But this week, the HurriCain has been downgraded to a tropical storm and a weak one at that. Regardless of the veracity of these sexual harassment claims that have plagued the campaign recently, it is the inability of Cain to handle off-the-cuff situations and questions that will result in the loss of his support in these critical weeks before the Iowa caucus.

What these allegations have done is expose voters to more and more incoherent and contradictory answers that Cain has made on other issues such as abortion.

Compare his infamous appearance on John Stossel’s show to his contradictory response to the sexual harassment allegations earlier this week.

Stossel Show:

Cain: I’m pro-life from conception, yes

Stossel: Any cases where it should be legal?

Cain: I don’t think government should make that decision. I don’t believe that government should make that decision.

Stossel: People should be free to abort a baby …

Cain: I support life from conception. No, people shouldn’t be just free to abort because if we don’t protect the sanctity of life from conception we will also start to play God relative to life at the end of life.

Stossel: I’m confused on what your position is. If a …

Cain: My position is I’m pro-life, period.

Stossel: … woman is raped she should not be allowed to end the pregnancy?

Cain: That’s her choice. That is not government’s choice. I support life from conception.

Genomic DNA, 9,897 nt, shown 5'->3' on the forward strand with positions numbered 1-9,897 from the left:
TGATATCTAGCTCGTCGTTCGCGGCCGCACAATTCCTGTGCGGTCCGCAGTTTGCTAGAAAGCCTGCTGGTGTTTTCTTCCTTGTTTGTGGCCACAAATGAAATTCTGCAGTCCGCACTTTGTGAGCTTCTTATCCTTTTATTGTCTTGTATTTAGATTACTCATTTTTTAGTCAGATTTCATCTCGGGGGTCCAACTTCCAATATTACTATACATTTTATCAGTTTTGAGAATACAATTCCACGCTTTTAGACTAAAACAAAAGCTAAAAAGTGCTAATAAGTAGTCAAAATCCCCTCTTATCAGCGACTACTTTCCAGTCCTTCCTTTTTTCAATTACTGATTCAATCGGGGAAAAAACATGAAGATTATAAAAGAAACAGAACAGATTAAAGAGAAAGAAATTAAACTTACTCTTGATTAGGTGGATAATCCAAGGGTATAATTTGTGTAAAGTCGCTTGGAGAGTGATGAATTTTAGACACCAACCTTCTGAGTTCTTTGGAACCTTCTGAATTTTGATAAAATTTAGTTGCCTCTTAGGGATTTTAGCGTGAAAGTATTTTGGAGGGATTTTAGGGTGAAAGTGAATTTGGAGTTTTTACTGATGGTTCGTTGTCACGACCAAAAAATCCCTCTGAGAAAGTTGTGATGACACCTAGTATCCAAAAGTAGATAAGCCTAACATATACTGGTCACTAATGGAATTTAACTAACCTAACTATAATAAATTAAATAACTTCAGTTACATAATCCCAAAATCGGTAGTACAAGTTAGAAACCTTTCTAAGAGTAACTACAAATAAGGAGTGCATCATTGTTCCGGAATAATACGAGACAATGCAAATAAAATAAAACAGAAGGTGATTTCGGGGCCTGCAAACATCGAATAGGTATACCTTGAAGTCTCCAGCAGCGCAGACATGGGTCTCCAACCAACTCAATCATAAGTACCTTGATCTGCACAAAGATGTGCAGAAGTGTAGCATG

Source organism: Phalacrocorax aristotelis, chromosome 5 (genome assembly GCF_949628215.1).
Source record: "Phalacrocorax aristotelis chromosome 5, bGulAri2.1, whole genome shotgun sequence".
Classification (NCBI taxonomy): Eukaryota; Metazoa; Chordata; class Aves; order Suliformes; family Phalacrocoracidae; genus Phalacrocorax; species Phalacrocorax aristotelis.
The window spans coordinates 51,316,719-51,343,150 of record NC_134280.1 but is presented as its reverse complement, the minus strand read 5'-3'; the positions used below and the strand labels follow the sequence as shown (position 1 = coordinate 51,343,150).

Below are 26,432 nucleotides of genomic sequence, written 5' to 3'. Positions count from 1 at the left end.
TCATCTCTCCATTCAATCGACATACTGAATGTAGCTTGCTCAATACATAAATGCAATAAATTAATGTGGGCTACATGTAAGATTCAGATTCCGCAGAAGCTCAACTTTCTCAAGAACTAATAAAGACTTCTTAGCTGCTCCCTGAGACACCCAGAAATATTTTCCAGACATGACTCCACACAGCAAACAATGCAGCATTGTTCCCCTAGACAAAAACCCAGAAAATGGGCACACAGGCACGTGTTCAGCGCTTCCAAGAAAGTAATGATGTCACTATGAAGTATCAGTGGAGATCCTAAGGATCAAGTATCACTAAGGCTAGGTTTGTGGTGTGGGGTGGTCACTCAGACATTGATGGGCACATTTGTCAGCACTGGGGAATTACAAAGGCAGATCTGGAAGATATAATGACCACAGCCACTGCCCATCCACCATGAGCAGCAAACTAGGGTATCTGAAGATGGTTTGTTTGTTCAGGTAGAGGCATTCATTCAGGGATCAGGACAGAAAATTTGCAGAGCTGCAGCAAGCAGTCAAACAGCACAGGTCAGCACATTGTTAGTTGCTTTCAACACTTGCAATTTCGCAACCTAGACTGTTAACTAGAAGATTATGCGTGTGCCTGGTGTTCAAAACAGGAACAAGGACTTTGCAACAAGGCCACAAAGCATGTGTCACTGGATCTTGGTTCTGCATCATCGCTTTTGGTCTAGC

Stossel: So abortion should be legal.

Cain: No abortion should not be legal. I believe in the sanctity of life.

Sexual Harassment Allegations:

Earlier in the day, Herman Cain explicitly denied knowledge of any settlement or financial payout related to allegations of sexual harassment, telling Fox News: “At the Restaurant Association – outside of the Restaurant Association, absolutely not. If the Restaurant Association did a settlement I wasn’t even aware of it and I hope it wasn’t for much because nothing happened. So if there was a settlement it was handled by some of the other officers who worked for me at the time.”

But just a few hours later, in an interview with the cable network’s Greta Van Susteren, he recalled specific details about the allegations and one of the two settlements first reported by POLITICO.

“My general counsel said this started out where she and her lawyer were demanding a huge financial settlement…I don’t remember a number,” he said in a transcript portion published by Byron York.

“…But then he said because there was no basis for this, we ended up settling for what would have been a termination settlement.” When van Susteren asked how much money was involved, Cain said: “Maybe three months’ salary. I don’t remember. It might have been two months. I do remember my general counsel saying we didn’t pay all of the money they demanded.

Former New York Governor David Paterson talked about handling scandals on John Gambling’s radio show this week. Paterson detailed how you need to have savvy advisors and media handlers to help out in situations like this. He put it in terms of not running away from the story, but capturing the story. The other phrase often heard is “get ahead of the story.” The analogies merge when you think about capturing from in front to stop the momentum.

Cain and his campaign staff have failed miserably at that. It has shown he is not ready for handling the unexpected, which is what the President has to do every day.


*I love how that chart shows Herman Cain with the exact same press coverage as Ron Paul right before Cain surged in popularity. Enough people know what Ron Paul is about, the voters just disagree with him too much to support him.